When I was in high school, I sent some poems to a rag called “Damaged Goods.” They sent me a sweet note to keep at it. They sent me a t-shirt that said, “Damaged Goods.” I wore it around. I figured if the culture was going to consider me Damaged or Goods, I might as well wear a warning.
I don’t think of myself as damaged anymore. I also don’t think of myself as goods.
If anything is damaged, it’s this culture we continually co-create, this culture that supports and protects people who consistently violate other people.
I haven’t thought of myself as damaged in a long time, but I do think of myself as affected, still affected, in the way that anyone (everyone) is affected by all the myriad ways we’re all stuck navigating the world.
This Weinstein mess is messing with me.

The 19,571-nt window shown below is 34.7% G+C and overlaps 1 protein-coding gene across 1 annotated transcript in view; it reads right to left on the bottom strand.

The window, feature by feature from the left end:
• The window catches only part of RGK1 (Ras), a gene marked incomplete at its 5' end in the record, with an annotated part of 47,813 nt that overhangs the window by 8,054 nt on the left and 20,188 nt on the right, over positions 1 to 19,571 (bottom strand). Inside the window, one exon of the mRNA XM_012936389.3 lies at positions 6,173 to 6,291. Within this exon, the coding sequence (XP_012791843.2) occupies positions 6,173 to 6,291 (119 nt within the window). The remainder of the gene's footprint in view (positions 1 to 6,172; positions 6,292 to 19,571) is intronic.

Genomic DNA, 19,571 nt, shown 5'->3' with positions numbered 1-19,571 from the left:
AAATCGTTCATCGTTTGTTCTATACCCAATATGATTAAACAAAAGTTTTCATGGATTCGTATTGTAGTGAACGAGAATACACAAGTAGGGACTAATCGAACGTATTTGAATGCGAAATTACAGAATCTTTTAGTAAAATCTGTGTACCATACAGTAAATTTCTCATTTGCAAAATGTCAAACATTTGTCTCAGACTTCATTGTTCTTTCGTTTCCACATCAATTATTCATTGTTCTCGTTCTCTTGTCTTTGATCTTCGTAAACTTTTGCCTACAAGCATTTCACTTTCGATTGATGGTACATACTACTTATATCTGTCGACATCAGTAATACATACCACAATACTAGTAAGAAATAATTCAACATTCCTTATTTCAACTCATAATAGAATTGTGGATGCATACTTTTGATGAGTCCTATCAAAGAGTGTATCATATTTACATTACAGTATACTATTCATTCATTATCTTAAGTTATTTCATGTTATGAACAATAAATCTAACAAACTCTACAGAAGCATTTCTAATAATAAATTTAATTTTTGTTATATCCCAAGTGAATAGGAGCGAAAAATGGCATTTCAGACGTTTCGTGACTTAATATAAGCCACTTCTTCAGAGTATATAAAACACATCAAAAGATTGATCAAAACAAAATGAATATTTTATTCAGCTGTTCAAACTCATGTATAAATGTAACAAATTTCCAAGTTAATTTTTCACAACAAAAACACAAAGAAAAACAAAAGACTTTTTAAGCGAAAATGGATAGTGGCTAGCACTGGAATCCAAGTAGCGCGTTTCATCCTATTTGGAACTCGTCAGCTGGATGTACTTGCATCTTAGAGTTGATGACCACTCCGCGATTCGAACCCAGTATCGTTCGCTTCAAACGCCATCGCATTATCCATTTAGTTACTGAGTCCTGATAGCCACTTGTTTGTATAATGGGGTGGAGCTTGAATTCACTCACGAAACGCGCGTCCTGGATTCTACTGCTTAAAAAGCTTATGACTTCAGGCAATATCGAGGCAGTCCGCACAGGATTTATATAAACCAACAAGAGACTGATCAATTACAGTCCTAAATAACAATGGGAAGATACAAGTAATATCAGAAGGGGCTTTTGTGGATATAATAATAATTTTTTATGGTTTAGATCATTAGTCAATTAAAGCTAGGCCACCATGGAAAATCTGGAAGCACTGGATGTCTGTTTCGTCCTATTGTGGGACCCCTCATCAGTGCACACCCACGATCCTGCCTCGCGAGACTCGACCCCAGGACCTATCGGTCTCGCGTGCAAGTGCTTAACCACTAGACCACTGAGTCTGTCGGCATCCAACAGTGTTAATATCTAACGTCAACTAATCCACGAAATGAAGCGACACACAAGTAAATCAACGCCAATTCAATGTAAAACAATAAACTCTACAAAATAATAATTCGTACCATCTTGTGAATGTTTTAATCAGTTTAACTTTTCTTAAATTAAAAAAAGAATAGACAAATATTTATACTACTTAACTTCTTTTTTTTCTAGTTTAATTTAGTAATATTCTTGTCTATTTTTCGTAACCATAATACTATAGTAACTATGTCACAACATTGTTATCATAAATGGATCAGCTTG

I have a lot of survivors in my social media feeds, and I’ve seen a lot of calls-to-arms from various people, suggesting that we should all be outing every serial abuser, harasser, perpetrator, or predator that we encounter.
I’ve been asking myself what my life would look like if I’d taken on or reported every instance of harassment I’ve encountered at work or in my professional life. When I say harassment, I’m talking strictly of the situations to which I never remotely consented, to which I never opened a door, and which were clear and obvious violations–being grabbed or groped without provocation, being pushed up against walls or tables–and if I’m coming from a place of bald honesty? Y’all, my life would be an endless swarm of human resources files and legal battles, most of which would have taken all my energy from other endeavors and which would have come to a whole lot of not much more than my having been branded a problem. I feel lucky that I’ve been in Houston longer than three years and have yet to encounter one of these situations in my current department. This shouldn’t feel lucky. It should feel normal.
I don’t know how we can manage to take the onus off survivors and put it back on the predators, but we have to figure that one out.